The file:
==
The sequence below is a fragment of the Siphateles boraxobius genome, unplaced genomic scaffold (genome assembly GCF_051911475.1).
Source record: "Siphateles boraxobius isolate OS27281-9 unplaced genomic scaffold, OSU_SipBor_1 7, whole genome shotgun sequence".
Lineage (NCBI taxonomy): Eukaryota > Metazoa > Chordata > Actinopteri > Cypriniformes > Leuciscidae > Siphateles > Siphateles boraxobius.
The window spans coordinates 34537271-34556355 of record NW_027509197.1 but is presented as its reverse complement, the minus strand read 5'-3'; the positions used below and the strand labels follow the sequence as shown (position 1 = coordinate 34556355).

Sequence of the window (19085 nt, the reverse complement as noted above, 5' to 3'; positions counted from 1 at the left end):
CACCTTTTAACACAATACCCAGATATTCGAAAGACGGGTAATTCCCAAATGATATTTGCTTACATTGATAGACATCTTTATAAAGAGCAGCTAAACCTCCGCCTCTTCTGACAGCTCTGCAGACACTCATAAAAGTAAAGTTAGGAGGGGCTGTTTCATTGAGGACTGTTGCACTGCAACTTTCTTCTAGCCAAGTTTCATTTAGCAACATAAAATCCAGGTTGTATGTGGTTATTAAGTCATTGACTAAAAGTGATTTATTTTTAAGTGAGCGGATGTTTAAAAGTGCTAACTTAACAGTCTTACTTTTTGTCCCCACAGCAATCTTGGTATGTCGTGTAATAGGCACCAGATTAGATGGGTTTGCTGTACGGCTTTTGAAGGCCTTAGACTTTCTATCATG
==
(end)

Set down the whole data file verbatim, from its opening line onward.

The sequence below is a fragment of the Siphateles boraxobius genome, unplaced genomic scaffold (genome assembly GCF_051911475.1).
Source record: "Siphateles boraxobius isolate OS27281-9 unplaced genomic scaffold, OSU_SipBor_1 7, whole genome shotgun sequence".
Lineage (NCBI taxonomy): Eukaryota > Metazoa > Chordata > Actinopteri > Cypriniformes > Leuciscidae > Siphateles > Siphateles boraxobius.
The window spans coordinates 34537271-34556355 of record NW_027509197.1 but is presented as its reverse complement, the minus strand read 5'-3'; the positions used below and the strand labels follow the sequence as shown (position 1 = coordinate 34556355).

Sequence of the window (19085 nt, the reverse complement as noted above, 5' to 3'; positions counted from 1 at the left end):
CACCTTTTAACACAATACCCAGATATTCGAAAGACGGGTAATTCCCAAATGATATTTGCTTACATTGATAGACATCTTTATAAAGAGCAGCTAAACCTCCGCCTCTTCTGACAGCTCTGCAGACACTCATAAAAGTAAAGTTAGGAGGGGCTGTTTCATTGAGGACTGTTGCACTGCAACTTTCTTCTAGCCAAGTTTCATTTAGCAACATAAAATCCAGGTTGTATGTGGTTATTAAGTCATTGACTAAAAGTGATTTATTTTTAAGTGAGCGGATGTTTAAAAGTGCTAACTTAACAGTCTTACTTTTTGTCCCCACAGCAATCTTGGTATGTCGTGTAATAGGCACCAGATTAGATGGGTTTGCTGTACGGCTTTTGAAGGCCTTAGACTTTCTATCATG